Does microcredit reach the poor and vulnerable? Evidence from northern Bangladesh
Subsidized loans have a history of being diverted to the rich. Yet recently microcredit programs, such as the Grameen Bank in Bangladesh, have become popular among donors and governments as a way to channel funds to the poor. This paper uses a unique panel dataset from two Bangladeshi villages to test if the modern microcredit movement is different from its predecessors. Poverty is measured by levels of consumption. Vulnerability is measured as fluctuations in consumption associated with inefficient risk sharing. We find that subsidized credit is largely successful at reaching the poor and vulnerable. The probability that a microcredit member is below the poverty line is substantially higher than that of a randomly picked household in both villages. In the village where female headed households were found to be vulnerable, nearly half of the female headed households belonged to microcredit programs yet only a quarter of male headed households were microcredit members. While restricting loans to the landless is not effective in reaching the poor and vulnerable, targeting female headed households is.
(This abstract was borrowed from another version of this item.)
If you experience problems downloading a file, check if you have the proper application to view it first. In case of further problems read the IDEAS help page. Note that these files are not on the IDEAS site. Please be patient as the files may be large.
As the access to this document is restricted, you may want to look for a different version under "Related research" (further below) or search for a different version of it.
References listed on IDEAS
Please report citation or reference errors to , or , if you are the registered author of the cited work, log in to your RePEc Author Service profile, click on "citations" and make appropriate adjustments.:
- Townsend, R.M., 1991.
"Risk and Insurance in Village India,"
University of Chicago - Economics Research Center
91-3, Chicago - Economics Research Center.
- Robert M. Townsend, . "Risk and Insurance in Village India," University of Chicago - Population Research Center 91-3a, Chicago - Population Research Center.
- Navajas, Sergio & Schreiner, Mark & Meyer, Richard L. & Gonzalez-Vega, Claudio & Rodriguez-Meza, Jorge, 1998.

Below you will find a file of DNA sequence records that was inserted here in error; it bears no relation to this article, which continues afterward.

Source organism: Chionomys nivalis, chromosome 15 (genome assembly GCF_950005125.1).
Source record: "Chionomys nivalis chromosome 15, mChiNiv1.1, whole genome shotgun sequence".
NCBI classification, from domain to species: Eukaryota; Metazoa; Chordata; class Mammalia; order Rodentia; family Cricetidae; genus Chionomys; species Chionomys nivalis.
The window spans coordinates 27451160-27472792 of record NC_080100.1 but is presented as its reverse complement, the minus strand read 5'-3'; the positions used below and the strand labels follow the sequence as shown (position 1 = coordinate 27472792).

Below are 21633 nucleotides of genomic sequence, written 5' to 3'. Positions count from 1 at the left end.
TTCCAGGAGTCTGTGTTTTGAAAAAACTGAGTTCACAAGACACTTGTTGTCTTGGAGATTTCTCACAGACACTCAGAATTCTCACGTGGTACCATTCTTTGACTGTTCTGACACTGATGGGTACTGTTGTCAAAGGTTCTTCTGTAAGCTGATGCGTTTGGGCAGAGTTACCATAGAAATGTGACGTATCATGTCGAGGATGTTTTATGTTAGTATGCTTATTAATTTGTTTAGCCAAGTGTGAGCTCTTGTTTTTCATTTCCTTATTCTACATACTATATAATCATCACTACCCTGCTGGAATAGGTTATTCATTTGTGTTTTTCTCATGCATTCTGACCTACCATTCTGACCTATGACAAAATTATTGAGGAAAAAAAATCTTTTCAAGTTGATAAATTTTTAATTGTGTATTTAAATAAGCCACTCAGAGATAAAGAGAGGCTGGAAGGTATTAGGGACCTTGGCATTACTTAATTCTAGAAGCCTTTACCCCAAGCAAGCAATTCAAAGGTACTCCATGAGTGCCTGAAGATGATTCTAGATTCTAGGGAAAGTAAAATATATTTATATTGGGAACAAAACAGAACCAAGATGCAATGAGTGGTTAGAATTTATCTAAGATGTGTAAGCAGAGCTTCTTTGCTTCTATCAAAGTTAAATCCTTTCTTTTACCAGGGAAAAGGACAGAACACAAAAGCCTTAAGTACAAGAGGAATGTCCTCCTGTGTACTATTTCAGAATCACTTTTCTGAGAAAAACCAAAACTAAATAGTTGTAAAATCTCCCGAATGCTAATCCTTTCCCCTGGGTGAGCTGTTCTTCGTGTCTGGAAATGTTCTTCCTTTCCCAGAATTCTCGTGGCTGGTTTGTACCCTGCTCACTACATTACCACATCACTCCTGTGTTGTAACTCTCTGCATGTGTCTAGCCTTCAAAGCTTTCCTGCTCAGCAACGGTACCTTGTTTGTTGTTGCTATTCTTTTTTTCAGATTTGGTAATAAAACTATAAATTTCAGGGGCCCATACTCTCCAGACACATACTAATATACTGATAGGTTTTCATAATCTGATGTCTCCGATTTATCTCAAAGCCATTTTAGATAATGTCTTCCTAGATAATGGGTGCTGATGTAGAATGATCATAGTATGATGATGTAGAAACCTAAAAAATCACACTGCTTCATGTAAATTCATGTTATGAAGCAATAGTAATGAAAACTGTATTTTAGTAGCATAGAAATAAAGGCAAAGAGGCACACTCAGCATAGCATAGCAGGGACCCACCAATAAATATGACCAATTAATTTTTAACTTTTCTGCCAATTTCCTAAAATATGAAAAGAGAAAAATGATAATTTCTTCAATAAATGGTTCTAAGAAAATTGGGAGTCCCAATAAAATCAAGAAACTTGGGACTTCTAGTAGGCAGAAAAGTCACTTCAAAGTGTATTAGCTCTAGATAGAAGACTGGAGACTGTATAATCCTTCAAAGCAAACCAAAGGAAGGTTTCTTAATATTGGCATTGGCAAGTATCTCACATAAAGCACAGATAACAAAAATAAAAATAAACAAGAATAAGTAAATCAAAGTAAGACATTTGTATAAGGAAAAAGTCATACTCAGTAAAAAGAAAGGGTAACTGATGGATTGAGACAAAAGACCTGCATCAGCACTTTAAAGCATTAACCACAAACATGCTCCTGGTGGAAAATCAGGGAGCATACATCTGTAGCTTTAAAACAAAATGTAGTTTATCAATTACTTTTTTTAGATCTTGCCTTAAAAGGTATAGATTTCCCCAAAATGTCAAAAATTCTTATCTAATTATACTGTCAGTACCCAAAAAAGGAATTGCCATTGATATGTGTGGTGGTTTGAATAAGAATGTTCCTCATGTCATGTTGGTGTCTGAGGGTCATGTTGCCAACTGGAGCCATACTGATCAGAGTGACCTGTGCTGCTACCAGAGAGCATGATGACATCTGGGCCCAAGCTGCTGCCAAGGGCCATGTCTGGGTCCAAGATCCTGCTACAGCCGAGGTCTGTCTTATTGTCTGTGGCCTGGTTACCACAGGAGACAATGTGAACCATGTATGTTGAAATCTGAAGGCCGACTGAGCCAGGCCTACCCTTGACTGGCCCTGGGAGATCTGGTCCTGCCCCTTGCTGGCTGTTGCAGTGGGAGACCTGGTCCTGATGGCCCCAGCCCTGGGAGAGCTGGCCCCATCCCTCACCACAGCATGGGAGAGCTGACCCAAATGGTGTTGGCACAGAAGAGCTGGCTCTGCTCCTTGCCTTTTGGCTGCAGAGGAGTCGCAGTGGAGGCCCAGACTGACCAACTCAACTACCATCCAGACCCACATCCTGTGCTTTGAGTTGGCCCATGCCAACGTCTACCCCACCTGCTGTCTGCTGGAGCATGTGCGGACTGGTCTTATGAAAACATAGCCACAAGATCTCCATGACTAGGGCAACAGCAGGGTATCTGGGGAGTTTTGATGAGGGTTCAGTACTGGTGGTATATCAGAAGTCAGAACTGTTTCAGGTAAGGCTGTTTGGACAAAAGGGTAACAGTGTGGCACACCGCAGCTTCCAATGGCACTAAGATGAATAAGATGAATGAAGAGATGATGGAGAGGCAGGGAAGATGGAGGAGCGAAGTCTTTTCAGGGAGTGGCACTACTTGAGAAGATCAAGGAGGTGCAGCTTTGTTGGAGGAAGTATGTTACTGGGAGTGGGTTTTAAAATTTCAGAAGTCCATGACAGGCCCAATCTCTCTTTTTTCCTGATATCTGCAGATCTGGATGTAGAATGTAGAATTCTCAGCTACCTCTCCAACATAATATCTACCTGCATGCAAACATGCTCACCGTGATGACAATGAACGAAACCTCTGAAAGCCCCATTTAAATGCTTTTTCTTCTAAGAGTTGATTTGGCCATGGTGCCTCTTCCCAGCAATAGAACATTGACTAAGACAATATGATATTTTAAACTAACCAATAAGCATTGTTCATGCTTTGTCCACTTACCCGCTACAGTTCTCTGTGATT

"Microcredit And The Poorest Of The Poor: Theory And Evidence From Bolivia,"
Economics and Sociology Occasional Papers
28334, Ohio State University, Department of Agricultural, Environmental and Development Economics.
- Navajas, Sergio & Schreiner, Mark & Meyer, Richard L. & Gonzalez-vega, Claudio & Rodriguez-meza, Jorge, 2000. "Microcredit and the Poorest of the Poor: Theory and Evidence from Bolivia," World Development, Elsevier, vol. 28(2), pages 333-346, February.
- Jonathan Morduch, 1998. "Does Microfinance Really Help the Poor? New Evidence from Flagship Programs in Bangladesh," Working Papers 198, Princeton University, Woodrow Wilson School of Public and International Affairs, Research Program in Development Studies..
- Anderson, Gordon, 1996. "Nonparametric Tests of Stochastic Dominance in Income Distributions," Econometrica, Econometric Society, vol. 64(5), pages 1183-93, September.
- Jalan, Jyotsna & Ravallion, Martin, 1997.
"Are the poor less well-insured? Evidence on vulnerability to income risk in rural China,"
Policy Research Working Paper Series
1863, The World Bank.
- Jalan, Jyotsna & Ravallion, Martin, 1999. "Are the poor less well insured? Evidence on vulnerability to income risk in rural China," Journal of Development Economics, Elsevier, vol. 58(1), pages 61-81, February.
- Quentin Wodon, 1997. "Food energy intake and cost of basic needs: Measuring poverty in Bangladesh," Journal of Development Studies, Taylor & Francis Journals, vol. 34(2), pages 66-101.
- Mark M. Pitt & Shahidur R. Khandker, 1998. "The Impact of Group-Based Credit Programs on Poor Households in Bangladesh: Does the Gender of Participants Matter?," Journal of Political Economy, University of Chicago Press, vol. 106(5), pages 958-996, October.
- Martin Ravallion & Gaurav Datt, 1995. "Is Targeting Through a Work Requirement Efficient? Some Evidence for Rural India," Monash Economics Working Papers archive-41, Monash University, Department of Economics.
- Jonathan Morduch, 1999. "The Microfinance Promise," Journal of Economic Literature, American Economic Association, vol. 37(4), pages 1569-1614, December.
When requesting a correction, please mention this item's handle: RePEc:eee:deveco:v:70:y:2003:i:1:p:59-82. See general information about how to correct material in RePEc.
For technical questions regarding this item, or to correct its authors, title, abstract, bibliographic or download information, contact: (Zhang, Lei)
If you have authored this item and are not yet registered with RePEc, we encourage you to do it here. This allows to link your profile to this item. It also allows you to accept potential citations to this item that we are uncertain about.
If references are entirely missing, you can add them using this form.
If the full references list an item that is present in RePEc, but the system did not link to it, you can help with this form.
If you know of missing items citing this one, you can help us creating those links by adding the relevant references in the same way as above, for each refering item. If you are a registered author of this item, you may also want to check the "citations" tab in your profile, as there may be some citations waiting for confirmation.
Please note that corrections may take a couple of weeks to filter through the various RePEc services.